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Test-optional policies: Where we've been and what's next

February 22, 2024, By Michael Koppenheffer, Vice President, Enroll360 Marketing and Analytics

When Dartmouth University announced earlier this month that they would be resuming the requirement for standardized test scores for all undergraduate admissions, it sent a round of tremors through the world of higher education enrollment. And with Yale University following suit, the aftershocks continue to reverberate.

My EAB colleagues and I have already fielded a number of calls from enrollment leaders wondering whether these policy shifts portend a broader trend across the higher education industry, and media commentators have used the news to reflect on larger questions of educational equity and admissions fairness.

In 2020, we were on the front lines of hundreds of colleges and universities broadening their admissions requirements to allow students to apply and gain acceptance without a standardized test score. However, it had been quite some time since we took a systematic look across the Enroll360 partner base to assess the current state of testing requirements. We wanted to know: how have test-optional policies have evolved since the outset of the pandemic, and what is likely to happen next?

A Comprehensive Review of Test-Optional Policies

Our analysts combed through application marketing materials for all of our partners to identify whether emails, mailers, social media posts, or SMS messages highlighted test-optional policies. In addition, an EAB researcher performed a comprehensive review of each partners’ admissions webpages to validate whether certain partners might accept applications without test scores, even if they were not promoting test-optional policies in their outbound marketing.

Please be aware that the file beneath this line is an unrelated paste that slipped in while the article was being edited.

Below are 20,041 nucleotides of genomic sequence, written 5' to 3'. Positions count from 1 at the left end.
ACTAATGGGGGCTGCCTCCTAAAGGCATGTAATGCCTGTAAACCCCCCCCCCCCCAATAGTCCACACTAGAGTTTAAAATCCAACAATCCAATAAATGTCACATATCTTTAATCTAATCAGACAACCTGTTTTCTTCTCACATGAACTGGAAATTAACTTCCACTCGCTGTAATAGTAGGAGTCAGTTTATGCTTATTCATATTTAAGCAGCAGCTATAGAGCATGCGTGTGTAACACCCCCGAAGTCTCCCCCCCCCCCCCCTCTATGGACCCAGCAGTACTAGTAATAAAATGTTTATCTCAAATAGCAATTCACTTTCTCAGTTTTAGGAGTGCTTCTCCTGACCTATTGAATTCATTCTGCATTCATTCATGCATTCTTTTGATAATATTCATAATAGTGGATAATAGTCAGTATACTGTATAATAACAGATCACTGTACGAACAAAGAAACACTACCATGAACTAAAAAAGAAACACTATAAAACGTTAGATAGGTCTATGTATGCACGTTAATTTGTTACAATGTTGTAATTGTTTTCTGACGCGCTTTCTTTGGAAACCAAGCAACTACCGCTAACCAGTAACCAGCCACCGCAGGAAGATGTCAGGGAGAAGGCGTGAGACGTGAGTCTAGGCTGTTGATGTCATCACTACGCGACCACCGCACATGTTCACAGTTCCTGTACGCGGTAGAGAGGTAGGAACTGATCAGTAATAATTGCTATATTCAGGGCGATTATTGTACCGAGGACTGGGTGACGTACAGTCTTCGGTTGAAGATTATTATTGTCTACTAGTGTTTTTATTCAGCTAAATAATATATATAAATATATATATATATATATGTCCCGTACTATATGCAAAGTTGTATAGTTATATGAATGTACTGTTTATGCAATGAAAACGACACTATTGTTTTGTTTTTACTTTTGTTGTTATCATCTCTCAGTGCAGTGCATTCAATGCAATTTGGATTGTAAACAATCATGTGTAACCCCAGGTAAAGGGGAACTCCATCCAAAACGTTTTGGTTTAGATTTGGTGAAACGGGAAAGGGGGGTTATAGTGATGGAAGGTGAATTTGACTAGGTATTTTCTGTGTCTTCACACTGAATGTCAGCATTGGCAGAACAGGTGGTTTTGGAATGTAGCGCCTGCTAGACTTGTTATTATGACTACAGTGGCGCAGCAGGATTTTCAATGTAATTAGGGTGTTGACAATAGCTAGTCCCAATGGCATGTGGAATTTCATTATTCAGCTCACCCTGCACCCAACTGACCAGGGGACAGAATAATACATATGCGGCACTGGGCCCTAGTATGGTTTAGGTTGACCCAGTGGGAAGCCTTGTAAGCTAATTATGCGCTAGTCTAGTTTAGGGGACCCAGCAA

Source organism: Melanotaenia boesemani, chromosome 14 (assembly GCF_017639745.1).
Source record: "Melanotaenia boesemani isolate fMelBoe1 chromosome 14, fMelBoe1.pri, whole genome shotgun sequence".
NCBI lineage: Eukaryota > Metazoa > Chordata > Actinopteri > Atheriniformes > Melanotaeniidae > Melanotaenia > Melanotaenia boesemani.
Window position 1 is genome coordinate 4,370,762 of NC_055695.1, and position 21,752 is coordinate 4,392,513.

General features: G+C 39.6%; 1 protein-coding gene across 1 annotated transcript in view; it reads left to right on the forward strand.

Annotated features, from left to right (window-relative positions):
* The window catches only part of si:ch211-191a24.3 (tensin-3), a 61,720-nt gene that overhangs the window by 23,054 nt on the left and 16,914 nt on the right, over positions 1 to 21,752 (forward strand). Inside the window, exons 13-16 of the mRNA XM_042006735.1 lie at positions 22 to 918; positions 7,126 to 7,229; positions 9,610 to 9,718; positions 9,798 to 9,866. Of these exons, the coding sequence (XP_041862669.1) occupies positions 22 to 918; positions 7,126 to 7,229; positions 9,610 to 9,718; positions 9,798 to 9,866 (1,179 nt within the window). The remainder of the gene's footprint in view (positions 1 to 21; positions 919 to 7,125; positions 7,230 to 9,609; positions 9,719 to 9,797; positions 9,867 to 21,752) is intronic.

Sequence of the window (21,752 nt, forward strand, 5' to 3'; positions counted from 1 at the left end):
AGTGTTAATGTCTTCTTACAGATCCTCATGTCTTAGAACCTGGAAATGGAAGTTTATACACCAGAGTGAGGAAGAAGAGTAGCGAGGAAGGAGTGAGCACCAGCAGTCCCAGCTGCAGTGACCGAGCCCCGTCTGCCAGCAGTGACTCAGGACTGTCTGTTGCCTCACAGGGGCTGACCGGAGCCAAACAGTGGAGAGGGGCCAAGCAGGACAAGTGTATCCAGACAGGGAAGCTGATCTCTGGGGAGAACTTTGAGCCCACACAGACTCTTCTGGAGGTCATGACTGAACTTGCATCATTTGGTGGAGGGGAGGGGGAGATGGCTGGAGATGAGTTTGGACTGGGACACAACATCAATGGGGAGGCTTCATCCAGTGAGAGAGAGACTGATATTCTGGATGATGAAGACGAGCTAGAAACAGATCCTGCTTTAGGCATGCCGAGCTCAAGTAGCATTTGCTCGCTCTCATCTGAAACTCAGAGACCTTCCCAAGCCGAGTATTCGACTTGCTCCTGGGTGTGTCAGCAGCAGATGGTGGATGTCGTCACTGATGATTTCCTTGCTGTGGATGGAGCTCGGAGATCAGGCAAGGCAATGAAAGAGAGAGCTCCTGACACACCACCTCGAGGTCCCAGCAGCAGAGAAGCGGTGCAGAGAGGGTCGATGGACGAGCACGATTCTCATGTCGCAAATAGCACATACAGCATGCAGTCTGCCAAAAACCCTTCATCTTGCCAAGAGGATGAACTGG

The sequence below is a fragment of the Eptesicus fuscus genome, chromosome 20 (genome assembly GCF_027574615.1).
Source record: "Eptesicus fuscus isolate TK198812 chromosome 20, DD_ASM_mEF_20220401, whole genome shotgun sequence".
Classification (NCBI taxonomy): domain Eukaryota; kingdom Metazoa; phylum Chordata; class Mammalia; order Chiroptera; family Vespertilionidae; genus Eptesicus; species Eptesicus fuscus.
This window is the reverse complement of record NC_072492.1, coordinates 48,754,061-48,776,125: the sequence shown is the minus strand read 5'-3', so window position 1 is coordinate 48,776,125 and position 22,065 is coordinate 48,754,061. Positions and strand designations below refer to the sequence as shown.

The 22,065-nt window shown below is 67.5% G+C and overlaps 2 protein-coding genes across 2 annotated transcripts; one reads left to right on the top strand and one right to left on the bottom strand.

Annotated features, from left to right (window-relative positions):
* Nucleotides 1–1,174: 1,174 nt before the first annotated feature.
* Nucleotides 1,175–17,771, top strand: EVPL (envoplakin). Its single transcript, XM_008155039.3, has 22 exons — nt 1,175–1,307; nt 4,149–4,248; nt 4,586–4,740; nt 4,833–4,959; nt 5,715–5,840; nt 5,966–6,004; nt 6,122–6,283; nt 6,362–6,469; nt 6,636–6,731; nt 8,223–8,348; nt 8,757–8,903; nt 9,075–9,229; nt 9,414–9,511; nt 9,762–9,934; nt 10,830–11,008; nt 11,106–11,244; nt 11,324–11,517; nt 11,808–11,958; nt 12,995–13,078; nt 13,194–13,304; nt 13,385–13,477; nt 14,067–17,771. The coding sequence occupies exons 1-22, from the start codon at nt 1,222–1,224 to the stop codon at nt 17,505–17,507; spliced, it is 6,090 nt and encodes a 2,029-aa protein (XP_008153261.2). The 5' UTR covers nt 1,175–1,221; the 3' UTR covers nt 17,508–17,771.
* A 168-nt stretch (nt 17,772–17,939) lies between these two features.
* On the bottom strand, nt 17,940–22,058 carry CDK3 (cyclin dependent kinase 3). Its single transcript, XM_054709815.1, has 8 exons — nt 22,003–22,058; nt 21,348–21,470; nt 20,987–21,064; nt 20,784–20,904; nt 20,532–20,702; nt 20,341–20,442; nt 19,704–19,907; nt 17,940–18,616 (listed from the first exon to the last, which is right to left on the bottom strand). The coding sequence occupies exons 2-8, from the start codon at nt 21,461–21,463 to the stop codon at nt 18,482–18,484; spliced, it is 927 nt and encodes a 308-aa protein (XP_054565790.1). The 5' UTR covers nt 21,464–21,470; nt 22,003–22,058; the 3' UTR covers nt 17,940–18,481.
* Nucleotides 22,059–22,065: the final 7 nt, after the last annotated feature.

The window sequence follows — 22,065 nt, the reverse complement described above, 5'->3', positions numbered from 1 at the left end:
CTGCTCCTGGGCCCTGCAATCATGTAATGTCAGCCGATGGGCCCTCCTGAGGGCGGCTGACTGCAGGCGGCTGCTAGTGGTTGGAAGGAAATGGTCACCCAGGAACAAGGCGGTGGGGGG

• 95%

    Of EAB Enroll360 marketing partners have posted test-optional policies.

  • 83%

    Of EAB Enroll360 marketing partners currently promote test-optional policies.

The review found that 83% of EAB Enroll360 marketing partners are currently promoting test-optional policies within their admissions application marketing emails. The review of actual admissions websites revealed even broader adoption. Based on stated policies, 95% of Enroll360 partners are allowing students to apply and gain admission without a test score.

For those of you doing the math, that also means that 12% of partners are admitting students without a test score but are not promoting their test-optional status in outbound communications. In some cases, that disparity between communications and policy exists because the test-optional policy has caveats or complications, such as being restricted to certain majors or GPA ranges, or because the institution strongly encourages test submissions even though testing is not strictly required. In other cases, there are specific institutional reasons for not communicating this information more directly to students and families.

Rapid Pendulum Swings Unlikely

Will Dartmouth’s decision, and others like it, influence a broader set of colleges and universities to change their policies again?